I have never questioned the content of Empress productions, and believe that the Empress has done a wonderful job keeping things family friendly. I will continue to attend along with my 12year old, and when questions come up, will take the opportunity to teach him about it (whether it be a dark park of history, famous authors and their often difficult ways of writting, or biblical goofyness)
Empress... you are simply Marvoulous darling, simply marvoulous.

Tad said...

Ginny, I think you make a great point! Without conflict there isn't much story to tell. With the conflict there is an educational opportunity.

The Foreigner deals with racist, white supremicist, and nationalist ideas by showing how Owen judges Charlie based on his belief that Charlie is not "one of us" when in fact, Charlie's whole character, as seen by Owen, is fabricated. Betty, on the other hand, doesn't think that Froggy is a foreigner, even though he comes from Brittain. In the end, both Owen and David are brought down by their own prejudices. It's a wonderful study in prejudice.

And BTW, Little Shop of Horrors, is tentatively on the schedule for October 2009, pending our ability to secure the rights to perform.

Manelle said...

I thought The Foreigner was hilarious but I know my mom would not like it. Why? Because it contains words like "hell" and "Damn" She is really offended by words like that, as well as taking the Lords name in vain. Your never going to get her to like anything that has words she finds offensive. That's just the way she is.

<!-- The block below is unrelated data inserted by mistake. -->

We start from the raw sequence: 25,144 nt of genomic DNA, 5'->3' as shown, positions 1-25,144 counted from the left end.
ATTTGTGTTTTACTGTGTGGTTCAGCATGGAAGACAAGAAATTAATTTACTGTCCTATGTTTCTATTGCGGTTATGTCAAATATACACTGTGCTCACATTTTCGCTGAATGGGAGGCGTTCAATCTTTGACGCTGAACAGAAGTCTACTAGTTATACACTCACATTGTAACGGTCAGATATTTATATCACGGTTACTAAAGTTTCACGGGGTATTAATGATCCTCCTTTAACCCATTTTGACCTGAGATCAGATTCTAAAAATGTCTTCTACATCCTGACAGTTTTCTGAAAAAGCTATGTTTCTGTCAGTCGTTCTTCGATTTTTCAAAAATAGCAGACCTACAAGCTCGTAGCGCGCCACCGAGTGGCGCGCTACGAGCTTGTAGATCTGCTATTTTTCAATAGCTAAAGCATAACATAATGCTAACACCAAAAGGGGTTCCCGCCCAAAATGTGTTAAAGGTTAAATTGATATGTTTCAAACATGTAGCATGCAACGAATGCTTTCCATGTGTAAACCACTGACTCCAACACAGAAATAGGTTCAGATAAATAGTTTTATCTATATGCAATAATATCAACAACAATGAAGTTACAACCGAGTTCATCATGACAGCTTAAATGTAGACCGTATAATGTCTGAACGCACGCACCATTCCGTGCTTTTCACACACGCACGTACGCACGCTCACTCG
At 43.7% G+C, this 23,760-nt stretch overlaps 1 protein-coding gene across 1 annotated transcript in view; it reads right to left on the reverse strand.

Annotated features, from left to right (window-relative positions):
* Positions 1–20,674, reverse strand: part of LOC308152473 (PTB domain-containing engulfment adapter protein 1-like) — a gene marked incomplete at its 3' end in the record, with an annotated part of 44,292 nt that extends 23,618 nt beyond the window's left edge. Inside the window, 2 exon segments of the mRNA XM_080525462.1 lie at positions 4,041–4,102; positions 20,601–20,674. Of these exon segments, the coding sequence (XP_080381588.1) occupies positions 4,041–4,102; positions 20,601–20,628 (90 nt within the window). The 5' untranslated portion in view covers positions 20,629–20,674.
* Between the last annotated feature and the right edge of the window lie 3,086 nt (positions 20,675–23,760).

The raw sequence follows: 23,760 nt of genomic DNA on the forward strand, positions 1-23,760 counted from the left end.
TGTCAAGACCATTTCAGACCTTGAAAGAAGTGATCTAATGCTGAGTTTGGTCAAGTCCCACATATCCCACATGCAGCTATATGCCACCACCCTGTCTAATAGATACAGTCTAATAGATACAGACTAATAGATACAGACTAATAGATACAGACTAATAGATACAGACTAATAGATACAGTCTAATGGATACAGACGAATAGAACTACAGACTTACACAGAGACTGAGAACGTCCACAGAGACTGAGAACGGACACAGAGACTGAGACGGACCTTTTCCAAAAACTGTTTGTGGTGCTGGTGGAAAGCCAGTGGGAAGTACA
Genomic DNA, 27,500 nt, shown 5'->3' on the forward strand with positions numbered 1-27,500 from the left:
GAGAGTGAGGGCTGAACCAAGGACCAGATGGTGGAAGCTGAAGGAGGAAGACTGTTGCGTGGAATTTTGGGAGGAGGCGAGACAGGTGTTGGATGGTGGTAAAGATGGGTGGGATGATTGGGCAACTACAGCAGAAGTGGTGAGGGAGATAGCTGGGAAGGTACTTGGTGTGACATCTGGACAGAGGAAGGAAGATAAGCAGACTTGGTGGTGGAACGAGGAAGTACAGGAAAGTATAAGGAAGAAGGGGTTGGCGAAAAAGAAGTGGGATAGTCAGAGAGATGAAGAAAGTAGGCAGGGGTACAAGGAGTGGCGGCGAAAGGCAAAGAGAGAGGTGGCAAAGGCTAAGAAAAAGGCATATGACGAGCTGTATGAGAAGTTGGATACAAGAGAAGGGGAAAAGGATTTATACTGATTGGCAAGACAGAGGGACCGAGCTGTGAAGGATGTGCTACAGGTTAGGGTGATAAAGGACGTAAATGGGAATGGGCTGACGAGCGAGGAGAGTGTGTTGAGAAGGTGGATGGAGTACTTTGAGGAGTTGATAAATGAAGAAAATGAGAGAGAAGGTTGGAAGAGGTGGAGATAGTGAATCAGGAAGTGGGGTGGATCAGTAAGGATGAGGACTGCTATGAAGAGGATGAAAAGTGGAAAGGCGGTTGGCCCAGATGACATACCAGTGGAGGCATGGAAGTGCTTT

Anonymous said...

The playwright has the final decision as to the language in a show. They put words in to explain feelings and emotions. There is a big difference in motivation and emotions between the two phrases "Lets get out of here" and "Lets get the hell out of here". The theatre can ask for permission to change words and they may or may not be given permission to change. Brigham Young stated when the first theatre opened in Utah that if there was smoking, drinking or swearing in the script there will be smoking, drinking and swearing on stage. I believe that the Empress does a wonderful job at making sure that the most offensive words are removed. If we are trying to "protect" the children they hear worse words on TV and in the school yard.

Tad said...

I missed that one. The Foreigner does have some mild language issues.
Language is an issue for some folks; my mother-in-law and Manelle's mother would probably agree on the words she mentioned. On the other hand, they were a part of my mother's normal vocabulary. I personally find the objections somewhat pharisaical.
But that raises a sticky point... What words do we allow or what rule do we follow in determining whether to allow a word?
I remember giggling in 5th grade when I was asked to read a passage from a history book that included the term "Colter's Hell" as the name given the region now called Yellowstone National Park. Fifth graders just weren't supposed to use that word, and I was embarrassed.
But should we exclude the word 'hell' from our shows? Or should we exclude shows from our stage that use the word?

Anonymous said...